Controversy on health-based guidance values for bisphenol A—the need of criteria for studies that serve as a basis for risk assessment

Archives of Toxicology
Leist Marcel
Marcel Leist, Andrea Buettner, Patrick Diel, Gerhard Eisenbrand, Bernd Epe, Petra Först, Tilman Grune, Dirk Haller, Volker Heinz, Michael Hellwig, Hans-Ulrich Humpf, Henry Jäger, Sabine E. Kulling, Angela Mally, Doris Marko, Ute Nöthlings, Elke Röhrdanz, Joachim Spranger, Stefan Vieths, Wim Wätjen, Jan G. Hengstler
DOI: 10.1007/s00204-024-03778-3
PMID: 38806718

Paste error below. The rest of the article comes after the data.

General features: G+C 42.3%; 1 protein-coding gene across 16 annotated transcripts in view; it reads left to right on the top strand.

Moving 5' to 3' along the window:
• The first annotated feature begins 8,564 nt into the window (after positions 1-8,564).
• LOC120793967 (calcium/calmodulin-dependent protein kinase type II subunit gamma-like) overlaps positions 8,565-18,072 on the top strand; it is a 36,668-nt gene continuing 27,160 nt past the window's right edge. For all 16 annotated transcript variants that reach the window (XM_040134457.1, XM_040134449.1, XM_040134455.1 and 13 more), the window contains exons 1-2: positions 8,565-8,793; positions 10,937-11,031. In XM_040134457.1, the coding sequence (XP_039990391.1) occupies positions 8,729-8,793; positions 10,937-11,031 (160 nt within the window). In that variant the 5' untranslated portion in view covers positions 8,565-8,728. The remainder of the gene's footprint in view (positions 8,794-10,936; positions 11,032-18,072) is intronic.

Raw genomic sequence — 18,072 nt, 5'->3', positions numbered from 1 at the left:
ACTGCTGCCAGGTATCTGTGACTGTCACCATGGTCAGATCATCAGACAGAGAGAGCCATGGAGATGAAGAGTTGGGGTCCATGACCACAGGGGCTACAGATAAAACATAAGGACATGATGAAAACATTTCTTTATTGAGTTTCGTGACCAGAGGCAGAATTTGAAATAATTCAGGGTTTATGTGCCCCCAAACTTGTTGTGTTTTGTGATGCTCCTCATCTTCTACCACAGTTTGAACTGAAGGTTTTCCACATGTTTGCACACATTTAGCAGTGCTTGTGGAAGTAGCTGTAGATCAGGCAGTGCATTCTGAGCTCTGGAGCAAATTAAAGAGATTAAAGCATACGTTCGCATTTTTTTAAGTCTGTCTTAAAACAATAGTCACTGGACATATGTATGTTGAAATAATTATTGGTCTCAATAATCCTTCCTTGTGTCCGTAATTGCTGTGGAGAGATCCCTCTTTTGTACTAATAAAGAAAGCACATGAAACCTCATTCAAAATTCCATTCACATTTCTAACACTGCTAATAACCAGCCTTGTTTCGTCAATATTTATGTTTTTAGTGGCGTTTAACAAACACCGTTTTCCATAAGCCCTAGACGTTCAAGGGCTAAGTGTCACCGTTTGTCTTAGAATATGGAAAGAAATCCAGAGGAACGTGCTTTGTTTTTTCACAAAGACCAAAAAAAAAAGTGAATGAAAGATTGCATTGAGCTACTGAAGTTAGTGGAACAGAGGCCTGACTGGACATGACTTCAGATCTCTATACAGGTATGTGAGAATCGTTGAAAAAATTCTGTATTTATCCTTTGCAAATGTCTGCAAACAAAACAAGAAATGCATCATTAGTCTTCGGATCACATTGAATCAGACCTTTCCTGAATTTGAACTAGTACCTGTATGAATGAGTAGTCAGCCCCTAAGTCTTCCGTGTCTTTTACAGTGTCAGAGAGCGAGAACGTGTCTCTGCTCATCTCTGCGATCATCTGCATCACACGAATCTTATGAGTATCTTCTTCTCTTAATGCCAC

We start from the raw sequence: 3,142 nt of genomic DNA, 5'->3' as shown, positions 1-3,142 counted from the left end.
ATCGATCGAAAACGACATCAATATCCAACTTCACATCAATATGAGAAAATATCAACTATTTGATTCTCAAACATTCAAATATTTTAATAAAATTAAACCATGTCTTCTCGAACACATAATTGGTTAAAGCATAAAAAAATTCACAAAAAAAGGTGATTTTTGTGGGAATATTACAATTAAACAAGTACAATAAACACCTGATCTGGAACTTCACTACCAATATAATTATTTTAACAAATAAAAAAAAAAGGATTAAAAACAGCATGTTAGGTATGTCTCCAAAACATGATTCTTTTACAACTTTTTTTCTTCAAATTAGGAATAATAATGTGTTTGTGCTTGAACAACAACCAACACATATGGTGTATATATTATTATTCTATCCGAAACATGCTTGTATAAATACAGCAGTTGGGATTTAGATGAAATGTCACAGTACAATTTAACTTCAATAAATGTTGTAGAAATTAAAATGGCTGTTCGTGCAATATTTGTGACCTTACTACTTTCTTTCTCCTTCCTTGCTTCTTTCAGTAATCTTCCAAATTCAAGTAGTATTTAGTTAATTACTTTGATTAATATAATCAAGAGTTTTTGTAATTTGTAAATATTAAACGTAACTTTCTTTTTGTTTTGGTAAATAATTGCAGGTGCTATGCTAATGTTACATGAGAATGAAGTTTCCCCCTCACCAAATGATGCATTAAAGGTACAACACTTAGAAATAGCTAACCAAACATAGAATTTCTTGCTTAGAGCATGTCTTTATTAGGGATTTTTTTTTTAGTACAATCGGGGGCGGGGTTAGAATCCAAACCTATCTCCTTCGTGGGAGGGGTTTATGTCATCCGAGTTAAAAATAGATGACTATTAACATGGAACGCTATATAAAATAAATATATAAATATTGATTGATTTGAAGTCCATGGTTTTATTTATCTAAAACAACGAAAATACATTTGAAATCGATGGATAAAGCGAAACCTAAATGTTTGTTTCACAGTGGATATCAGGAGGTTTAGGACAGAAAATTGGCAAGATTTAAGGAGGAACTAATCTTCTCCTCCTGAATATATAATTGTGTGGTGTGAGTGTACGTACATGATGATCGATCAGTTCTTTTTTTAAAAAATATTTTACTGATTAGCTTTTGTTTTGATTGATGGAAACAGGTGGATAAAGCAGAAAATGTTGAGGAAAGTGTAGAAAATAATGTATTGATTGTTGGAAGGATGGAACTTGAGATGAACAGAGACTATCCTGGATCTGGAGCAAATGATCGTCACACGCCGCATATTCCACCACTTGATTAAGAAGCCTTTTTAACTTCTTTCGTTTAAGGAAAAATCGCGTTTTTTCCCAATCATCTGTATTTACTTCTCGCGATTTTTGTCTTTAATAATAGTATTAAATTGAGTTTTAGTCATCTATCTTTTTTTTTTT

Since 2006, the responsible regulatory bodies have proposed five health-based guidance values (HBGV) for bisphenol A (BPA) that differ by a factor of 250,000. This range of HBGVs covers a considerable part of the range from highly toxic to relatively non-toxic substances. As such heterogeneity of regulatory opinions is a challenge not only for scientific risk assessment but also for all stakeholders, the Senate Commission on Food Safety (SKLM) of the German Research Foundation (DFG) analyzed the reasons for the current discrepancy and used this example to suggest improvements for the process of HBGV recommendations. A key aspect for deriving a HBGV is the selection of appropriate studies that allow the identification of a point of departure (PoD) for risk assessment. In the case of BPA, the HBGV derived in the 2023 EFSA assessment was based on a study that reported an increase of Th17 cells in mice with a benchmark dose lower bound (BMDL40) of 0.53 µg/kg bw/day. However, this study does not comply with several criteria that are important for scientific risk assessment: (1) the selected end-point, Th17 cell frequency in the spleen of mice, is insufficiently understood with respect to health outcomes. (2) It is unclear, by which mechanism BPA may cause an increase in Th17 cell frequency. (3) It is unknown, if an increase of Th17 cell frequency in rodents is comparably observed in humans. (4) Toxicokinetics were not addressed. (5) Neither the raw data nor the experimental protocols are available. A further particularly important criterion (6) is independent data confirmation which is not available in the present case. Previous studies using other readouts did not observe immune-related adverse effects such as inflammation, even at doses orders of magnitude higher than in the Th17 cell-based study. The SKLM not only provides here key criteria for the use of such studies, but also suggests that the use of such a “checklist” requires a careful and comprehensive scientific judgement of each item. It is concluded that the Th17 cell-based study data do not represent an adequate basis for risk assessment of BPA.